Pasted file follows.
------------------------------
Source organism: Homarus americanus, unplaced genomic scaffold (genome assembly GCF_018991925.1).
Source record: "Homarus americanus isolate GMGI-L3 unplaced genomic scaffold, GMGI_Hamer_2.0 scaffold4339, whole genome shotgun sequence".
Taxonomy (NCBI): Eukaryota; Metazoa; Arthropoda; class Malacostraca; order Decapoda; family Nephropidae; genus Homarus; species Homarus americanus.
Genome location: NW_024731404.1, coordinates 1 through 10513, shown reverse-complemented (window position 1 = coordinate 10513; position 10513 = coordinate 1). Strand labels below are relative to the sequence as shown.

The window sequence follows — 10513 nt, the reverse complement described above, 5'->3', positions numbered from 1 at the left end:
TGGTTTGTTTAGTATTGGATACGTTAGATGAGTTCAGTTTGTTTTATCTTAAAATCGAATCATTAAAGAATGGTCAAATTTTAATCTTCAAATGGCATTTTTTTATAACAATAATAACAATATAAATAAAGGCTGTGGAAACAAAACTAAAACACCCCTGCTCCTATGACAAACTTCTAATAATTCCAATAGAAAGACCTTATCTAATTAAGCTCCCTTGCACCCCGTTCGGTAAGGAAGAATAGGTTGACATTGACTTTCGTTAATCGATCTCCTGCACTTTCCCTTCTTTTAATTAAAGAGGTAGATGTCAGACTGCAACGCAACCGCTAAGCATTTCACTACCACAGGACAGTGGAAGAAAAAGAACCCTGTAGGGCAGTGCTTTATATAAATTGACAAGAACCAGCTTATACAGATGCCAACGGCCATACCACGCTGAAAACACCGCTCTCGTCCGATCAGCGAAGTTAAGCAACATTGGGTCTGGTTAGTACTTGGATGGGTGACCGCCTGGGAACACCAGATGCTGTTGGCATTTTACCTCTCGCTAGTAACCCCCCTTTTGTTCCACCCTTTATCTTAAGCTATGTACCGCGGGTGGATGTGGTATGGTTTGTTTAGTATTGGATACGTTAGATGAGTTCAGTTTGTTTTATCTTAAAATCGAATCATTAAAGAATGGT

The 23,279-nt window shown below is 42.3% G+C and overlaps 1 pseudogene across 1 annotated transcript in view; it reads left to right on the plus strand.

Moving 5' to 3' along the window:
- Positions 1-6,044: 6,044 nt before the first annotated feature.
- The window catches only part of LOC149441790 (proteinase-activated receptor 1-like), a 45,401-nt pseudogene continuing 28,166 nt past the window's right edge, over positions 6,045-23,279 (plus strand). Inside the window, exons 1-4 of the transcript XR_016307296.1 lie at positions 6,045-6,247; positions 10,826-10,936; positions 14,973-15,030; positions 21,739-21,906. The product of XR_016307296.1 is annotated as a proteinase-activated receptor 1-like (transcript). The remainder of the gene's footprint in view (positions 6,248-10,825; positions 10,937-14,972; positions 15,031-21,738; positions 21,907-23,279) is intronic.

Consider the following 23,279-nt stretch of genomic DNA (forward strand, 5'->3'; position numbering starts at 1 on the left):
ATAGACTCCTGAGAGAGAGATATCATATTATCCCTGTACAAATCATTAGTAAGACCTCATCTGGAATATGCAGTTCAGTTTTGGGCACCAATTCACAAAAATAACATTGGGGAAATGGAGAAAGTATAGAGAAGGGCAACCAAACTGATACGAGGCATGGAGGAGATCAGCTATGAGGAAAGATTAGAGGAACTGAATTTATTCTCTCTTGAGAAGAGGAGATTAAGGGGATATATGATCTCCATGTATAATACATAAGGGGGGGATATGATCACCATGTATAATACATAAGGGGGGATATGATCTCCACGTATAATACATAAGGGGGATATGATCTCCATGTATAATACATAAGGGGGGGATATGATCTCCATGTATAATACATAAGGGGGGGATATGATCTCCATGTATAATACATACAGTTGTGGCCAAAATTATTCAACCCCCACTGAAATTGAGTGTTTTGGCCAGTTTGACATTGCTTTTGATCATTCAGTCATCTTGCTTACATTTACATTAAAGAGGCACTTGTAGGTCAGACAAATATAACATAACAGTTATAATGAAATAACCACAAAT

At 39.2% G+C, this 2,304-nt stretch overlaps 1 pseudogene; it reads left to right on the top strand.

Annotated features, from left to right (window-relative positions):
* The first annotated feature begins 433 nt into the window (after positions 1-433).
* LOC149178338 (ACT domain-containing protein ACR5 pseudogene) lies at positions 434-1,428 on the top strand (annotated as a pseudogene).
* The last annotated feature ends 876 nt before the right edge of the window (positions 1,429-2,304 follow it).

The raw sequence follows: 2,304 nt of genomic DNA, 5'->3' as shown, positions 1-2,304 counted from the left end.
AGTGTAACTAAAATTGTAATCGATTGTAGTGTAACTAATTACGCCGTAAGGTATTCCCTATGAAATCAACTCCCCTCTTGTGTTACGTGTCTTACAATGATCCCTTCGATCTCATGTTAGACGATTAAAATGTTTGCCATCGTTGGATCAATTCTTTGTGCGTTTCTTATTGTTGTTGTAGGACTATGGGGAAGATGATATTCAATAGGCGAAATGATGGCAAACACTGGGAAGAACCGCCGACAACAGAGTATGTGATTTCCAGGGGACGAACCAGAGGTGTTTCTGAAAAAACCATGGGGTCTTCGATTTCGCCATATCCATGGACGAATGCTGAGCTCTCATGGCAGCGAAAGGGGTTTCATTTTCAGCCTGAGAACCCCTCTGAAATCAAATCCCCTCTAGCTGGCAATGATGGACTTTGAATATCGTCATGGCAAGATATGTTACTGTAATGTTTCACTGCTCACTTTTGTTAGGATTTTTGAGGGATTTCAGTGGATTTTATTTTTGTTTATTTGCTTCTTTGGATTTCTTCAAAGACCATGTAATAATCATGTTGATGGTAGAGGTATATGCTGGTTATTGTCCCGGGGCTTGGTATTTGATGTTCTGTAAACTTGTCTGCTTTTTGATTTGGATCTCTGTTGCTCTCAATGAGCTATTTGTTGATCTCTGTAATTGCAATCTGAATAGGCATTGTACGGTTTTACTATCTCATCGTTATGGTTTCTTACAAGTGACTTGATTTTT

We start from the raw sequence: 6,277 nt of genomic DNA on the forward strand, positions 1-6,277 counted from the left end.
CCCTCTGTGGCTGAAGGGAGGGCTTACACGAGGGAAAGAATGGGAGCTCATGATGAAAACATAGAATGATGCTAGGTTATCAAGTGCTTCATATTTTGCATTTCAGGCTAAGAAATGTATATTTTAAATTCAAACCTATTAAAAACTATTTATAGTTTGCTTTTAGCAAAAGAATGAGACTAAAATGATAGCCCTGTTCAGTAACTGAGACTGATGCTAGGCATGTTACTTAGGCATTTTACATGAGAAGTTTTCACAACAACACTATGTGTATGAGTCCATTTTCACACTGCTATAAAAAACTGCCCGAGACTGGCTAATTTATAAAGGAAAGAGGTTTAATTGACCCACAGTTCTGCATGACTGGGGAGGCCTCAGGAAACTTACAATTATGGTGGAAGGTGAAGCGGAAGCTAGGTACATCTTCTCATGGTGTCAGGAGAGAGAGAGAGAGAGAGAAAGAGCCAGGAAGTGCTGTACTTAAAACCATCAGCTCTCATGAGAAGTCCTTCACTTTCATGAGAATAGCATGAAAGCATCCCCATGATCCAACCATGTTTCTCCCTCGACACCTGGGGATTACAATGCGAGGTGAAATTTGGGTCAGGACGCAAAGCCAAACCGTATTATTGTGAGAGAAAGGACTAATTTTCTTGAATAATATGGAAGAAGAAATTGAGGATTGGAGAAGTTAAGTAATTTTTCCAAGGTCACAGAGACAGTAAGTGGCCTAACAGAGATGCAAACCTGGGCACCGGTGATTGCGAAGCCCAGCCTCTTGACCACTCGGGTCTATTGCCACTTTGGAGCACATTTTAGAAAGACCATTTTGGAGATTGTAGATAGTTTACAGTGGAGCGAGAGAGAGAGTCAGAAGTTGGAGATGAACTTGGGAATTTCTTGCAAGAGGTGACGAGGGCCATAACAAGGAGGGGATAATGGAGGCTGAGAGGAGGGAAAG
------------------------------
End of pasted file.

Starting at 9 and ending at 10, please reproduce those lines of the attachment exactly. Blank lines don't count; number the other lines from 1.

- Positions 1-6,044: 6,044 nt before the first annotated feature.
- The window catches only part of LOC149441790 (proteinase-activated receptor 1-like), a 45,401-nt pseudogene continuing 28,166 nt past the window's right edge, over positions 6,045-23,279 (plus strand). Inside the window, exons 1-4 of the transcript XR_016307296.1 lie at positions 6,045-6,247; positions 10,826-10,936; positions 14,973-15,030; positions 21,739-21,906. The product of XR_016307296.1 is annotated as a proteinase-activated receptor 1-like (transcript). The remainder of the gene's footprint in view (positions 6,248-10,825; positions 10,937-14,972; positions 15,031-21,738; positions 21,907-23,279) is intronic.